So begins a paper by Rosenqvist et al.

Here’s what they did:

  • They drew from several databases, including from the Danish Civil Registration System (to identify all individuals 20 – 80 years of age living in Denmark in 2000) and the Danish National Prescription Registry (to identify those who redeemed benzodiazepines prescriptions from January 1, 2000, to December 31, 2020).
  • “For each drug class, we calculated long-term use for more than 1 or 7 years, and dose escalation measured as increase in dose to a level above the recommended level.” 
  • Different variables were considered, including clinical and sociodemographic.
  • Statistical analyses were done, including logistic regression.

Here’s what they found:

  • A total of 950 767 individuals started on a benzodiazepine during the study period.
  • Median age. The median age was 55 years at med initiation.
  • Use. 46% had only a single purchase and 22% had more than five. The median treatment duration was 273 days.
  • Long-term use. The overall risk of use for more than one year was 15%. The proportion was highest among individuals who initiated treatment with Z-drugs (17.8%) and lower for users of anxiolytic and hypnotic benzodiazepines (13.1% and 9.8%, respectively). 
  • Longer-term use. 3% used longer than seven years. (!!)
  • Dose. Among those who had at least three years of continuous use, “there was no indication of dose escalation, as the median dose remained relatively stable.”
  • Risk factors. “Psychiatric comorbidity, especially substance use disorder, was associated with higher risk of long-term use and dose escalation.”

A few thoughts:

1. This is an important study, with a robust data set, stretching over many years, and published in a major journal.

2. The findings in a sentence: just 15% of patients used benzodiazepines for more than a year and only 3% for longer than seven; doses didn’t tend to increase with time.

3. Is that different than the perception? The authors argue yes: “Our study does not support the widespread belief that BZRAs are associated with long-term use and dose escalation…”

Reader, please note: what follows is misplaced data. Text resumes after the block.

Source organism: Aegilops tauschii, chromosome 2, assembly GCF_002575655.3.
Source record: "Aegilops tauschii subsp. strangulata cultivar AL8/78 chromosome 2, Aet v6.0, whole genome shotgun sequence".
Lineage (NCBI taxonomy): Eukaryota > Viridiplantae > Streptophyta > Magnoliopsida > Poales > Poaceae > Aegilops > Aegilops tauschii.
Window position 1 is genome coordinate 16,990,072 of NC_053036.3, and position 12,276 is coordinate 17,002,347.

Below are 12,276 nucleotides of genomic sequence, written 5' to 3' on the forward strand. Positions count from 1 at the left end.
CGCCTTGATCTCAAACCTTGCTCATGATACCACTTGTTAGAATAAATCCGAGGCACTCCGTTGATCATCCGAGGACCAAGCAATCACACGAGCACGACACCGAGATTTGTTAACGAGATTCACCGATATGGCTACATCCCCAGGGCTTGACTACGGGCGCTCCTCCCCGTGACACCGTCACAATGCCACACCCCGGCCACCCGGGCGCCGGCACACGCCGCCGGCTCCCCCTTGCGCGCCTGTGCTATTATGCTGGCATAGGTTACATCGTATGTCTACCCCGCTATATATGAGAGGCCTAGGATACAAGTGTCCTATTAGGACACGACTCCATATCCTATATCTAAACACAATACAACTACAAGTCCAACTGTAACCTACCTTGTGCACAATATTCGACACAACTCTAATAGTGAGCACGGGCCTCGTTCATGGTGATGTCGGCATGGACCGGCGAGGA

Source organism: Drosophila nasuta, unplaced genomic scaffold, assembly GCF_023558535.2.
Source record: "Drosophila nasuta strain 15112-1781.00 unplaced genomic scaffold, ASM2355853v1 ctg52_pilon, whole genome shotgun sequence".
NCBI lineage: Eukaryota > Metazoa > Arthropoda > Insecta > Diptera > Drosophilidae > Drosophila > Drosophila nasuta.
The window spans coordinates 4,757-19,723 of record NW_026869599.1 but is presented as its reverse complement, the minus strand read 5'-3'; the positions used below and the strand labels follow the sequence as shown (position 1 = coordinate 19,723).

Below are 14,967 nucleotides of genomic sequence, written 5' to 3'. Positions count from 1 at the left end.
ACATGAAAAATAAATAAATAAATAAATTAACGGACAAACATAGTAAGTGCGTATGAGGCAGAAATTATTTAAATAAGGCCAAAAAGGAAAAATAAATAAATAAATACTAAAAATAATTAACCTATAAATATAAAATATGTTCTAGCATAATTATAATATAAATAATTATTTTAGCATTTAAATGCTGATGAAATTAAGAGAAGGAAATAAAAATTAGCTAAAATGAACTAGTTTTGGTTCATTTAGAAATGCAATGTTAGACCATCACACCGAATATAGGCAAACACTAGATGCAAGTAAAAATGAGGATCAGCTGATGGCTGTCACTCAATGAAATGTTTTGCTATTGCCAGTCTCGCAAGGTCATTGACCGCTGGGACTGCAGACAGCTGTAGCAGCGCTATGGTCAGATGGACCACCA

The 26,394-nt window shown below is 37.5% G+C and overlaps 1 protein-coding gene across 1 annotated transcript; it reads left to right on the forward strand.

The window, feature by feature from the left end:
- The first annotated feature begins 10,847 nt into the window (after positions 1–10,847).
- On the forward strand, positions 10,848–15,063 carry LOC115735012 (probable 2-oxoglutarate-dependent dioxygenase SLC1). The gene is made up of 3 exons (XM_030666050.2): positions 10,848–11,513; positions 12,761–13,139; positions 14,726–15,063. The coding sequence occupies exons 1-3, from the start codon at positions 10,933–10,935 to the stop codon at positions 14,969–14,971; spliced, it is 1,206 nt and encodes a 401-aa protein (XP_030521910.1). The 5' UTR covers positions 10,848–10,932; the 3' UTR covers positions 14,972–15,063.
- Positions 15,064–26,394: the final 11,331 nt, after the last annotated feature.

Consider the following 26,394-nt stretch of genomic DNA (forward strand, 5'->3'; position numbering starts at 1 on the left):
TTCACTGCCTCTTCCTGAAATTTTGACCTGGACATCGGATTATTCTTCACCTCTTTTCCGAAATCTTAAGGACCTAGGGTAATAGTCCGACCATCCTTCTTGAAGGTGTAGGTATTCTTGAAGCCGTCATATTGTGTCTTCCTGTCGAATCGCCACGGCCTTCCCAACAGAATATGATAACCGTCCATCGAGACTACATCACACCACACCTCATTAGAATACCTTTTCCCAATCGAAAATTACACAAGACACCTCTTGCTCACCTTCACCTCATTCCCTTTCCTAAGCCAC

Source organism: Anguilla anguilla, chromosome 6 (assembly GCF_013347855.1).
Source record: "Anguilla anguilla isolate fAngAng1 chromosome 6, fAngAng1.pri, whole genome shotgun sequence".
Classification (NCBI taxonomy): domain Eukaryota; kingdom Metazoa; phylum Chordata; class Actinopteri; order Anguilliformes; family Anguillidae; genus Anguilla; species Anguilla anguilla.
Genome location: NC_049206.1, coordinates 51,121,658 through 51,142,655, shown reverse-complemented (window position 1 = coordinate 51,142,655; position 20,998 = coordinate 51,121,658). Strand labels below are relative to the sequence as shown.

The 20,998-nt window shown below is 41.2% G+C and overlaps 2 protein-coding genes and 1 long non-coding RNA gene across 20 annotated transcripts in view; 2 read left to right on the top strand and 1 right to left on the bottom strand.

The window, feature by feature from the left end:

4. The paper runs with an editorial by Stephen B. Soumerai (of Harvard University) and his co-authors. They begin: “The potential for misuse of benzodiazepines and benzodiazepine-related drugs… has been a source of controversy for over five decades.”

Stephen B. Soumerai

They aren’t surprised by the Rosenqvist et al. study. “These findings are largely consistent with decades of smaller studies in several countries: Our early study of BZRA dose escalation among 2,440 Medicaid recipients in New Jersey with at least 2 years of reported use that found that 1.6% of patients escalated to high doses. A study of 81,945 BZRA recipients in Norway reported that only 0.9% ended up using >2 defined daily doses. And a study of 12,598 patients in Canada recorded that 3.1% of patients who were prescribed benzodiazepines for at least 2 years escalated to doses higher than 40 diazepam milligram equivalents.”

They argue that hesitation around benzodiazepines stems from bad science. “Much of the previous research on outcomes of BZRAs (and other psychoactive medications) exaggerated drug harms on the basis of weak cross-sectional pharmacoepidemiologic designs that did not control for confounding by indication. This common bias occurs when physicians preferentially treat sicker or older patients. Conditions such as dementia, drug abuse, and other chronic illnesses often cause the adverse outcome, not the treatment itself. These biases are often hidden because sickness and frailty are poorly measured in common research and insurance databases.”